Combined electron microscopy studies and culturing experiments have shown that Nakhla became
contaminated with recent terrestrial microorganisms. Additional surface analysis detected an as yet unknown
organic species which may represent a biomarker.
Wynn-Williams D. D. * Edwards H. G. M. Newton E. M.
Raman Spectroscopy of Microhabitats and Microbial Communities: Antarctic Deserts and Mars
Raman spectroscopic studies of functional biomolecules in Antarctic lithic communities (Mars analogues)
have identified several key biomarkers. This is proposed as an eminently suitable technique for the
detection of extinct or extant life on Mars.
Allen C. C. * Albert F. G. Chafetz H. S. Combie J. Graham C. R. Kieft T. L. Kivett S. J. McKay D. S.
Steele A. Taunton A. E. Taylor M. R. Thomas-Keprta K. L. Westall F.
The Search for Signs of Ancient Martian Microbes: Physical Biomarkers in Carbonate Thermal
If Mars ever supported microbial life, signatures of biogenic activity (biomarkers) could prove critical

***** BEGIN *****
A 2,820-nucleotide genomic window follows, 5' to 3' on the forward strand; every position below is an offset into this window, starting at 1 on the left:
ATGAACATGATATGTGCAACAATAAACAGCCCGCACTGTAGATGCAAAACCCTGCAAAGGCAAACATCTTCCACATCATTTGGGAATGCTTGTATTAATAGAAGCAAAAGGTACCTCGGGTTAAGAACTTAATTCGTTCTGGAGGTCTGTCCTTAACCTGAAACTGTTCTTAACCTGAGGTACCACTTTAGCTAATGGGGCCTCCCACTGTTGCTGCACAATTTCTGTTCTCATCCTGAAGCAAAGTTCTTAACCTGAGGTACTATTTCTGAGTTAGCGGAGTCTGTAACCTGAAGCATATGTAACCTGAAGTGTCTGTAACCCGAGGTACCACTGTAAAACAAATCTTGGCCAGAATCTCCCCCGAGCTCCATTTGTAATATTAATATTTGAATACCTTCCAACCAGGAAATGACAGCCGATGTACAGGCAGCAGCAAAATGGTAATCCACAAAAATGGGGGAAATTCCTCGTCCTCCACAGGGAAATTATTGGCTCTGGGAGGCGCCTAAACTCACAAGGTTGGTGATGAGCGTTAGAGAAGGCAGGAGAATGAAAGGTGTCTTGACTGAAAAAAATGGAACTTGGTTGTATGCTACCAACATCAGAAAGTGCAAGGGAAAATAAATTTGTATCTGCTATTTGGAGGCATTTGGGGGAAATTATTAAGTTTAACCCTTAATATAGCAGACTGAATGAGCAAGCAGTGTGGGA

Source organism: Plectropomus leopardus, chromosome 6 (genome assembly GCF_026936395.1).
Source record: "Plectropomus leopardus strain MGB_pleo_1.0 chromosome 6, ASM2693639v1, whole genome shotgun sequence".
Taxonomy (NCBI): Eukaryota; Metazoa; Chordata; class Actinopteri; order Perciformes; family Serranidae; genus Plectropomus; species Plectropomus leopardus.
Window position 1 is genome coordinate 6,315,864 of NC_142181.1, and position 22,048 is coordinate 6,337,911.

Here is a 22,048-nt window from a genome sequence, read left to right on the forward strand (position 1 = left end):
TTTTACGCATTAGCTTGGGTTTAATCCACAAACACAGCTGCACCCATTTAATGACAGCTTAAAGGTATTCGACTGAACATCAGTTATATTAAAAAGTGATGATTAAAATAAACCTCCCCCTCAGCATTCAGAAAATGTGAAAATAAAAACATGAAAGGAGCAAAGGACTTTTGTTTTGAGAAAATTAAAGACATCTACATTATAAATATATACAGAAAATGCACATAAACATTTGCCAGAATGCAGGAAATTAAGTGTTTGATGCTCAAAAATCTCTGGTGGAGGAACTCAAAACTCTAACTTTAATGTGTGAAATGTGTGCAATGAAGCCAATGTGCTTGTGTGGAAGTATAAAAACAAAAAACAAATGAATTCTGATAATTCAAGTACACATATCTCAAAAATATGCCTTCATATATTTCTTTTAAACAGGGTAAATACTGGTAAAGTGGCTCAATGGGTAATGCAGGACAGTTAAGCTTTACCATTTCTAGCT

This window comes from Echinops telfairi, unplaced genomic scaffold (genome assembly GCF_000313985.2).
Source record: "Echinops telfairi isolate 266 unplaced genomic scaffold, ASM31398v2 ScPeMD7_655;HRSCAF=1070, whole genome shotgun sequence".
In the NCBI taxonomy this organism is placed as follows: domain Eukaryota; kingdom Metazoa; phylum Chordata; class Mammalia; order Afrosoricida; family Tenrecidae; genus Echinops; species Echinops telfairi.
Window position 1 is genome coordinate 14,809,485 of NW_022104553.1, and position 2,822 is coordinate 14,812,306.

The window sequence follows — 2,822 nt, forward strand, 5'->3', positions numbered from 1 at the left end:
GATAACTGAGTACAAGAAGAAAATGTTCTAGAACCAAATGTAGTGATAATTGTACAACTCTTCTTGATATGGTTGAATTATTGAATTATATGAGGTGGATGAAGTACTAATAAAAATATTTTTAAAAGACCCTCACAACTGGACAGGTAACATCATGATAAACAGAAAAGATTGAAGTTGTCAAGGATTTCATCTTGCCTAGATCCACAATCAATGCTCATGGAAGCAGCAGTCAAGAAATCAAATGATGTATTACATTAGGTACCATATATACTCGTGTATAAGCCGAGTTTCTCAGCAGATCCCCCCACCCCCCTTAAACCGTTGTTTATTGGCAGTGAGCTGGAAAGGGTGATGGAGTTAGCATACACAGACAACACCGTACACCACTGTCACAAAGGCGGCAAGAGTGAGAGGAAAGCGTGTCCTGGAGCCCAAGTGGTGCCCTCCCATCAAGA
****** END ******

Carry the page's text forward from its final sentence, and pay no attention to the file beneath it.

to its identification. Carbonate thermal springs yield a variety of physical biomarkers — prime
evidence in the search for past or present life.
Westall F. * Steele A. Toporski J. Walsh M. M Allen C. C. Guidry S. McKay D. S. Gibson E. K.
Chafetz H. S.
3.8 b.y. History of Bacterial Biofilms and Their Significance in the Search for Extraterrestrial Life [#1707]
Bacterial biofilms are almost ubiquitous in terrestrial environments, many similar to past or present
Martian environments. Together with ToF-SIMS analysis of the in situ organics, fossil biofilms constitute
Moreau J. W. * Sharp T. G.
Optical and Electron Microscopic Characterization of Precambrian Gunflint Microfossils [#2015]
Precambrian Gunflint microfossils are studied using optical microscopy, FESEM, and TEM. Sub-micron
scale morphological observations and microanalyses are used to characterize the physical and chemical nature
of ancient terrestrial microfossils.
Morris P. A. Wentworth S. J. Thomas-Keprta K. L. Allen C. C. Schwandt C. S. McKay D. S. Bell M. S.
Gibson E. K.
Mineralogy of ~1-10 Micrometer Iron Spheres Within 3.4 Ga Rocks (Towers Formation, Warrawoona Group,
Northwestern Australia) [#2101]
Iron-bearing spherules in Archean Warrawoona rocks are composed of hematite and goethite. They are
clearly syngenetic with the rock but their origin, whether biological or abiogenic, is not yet known.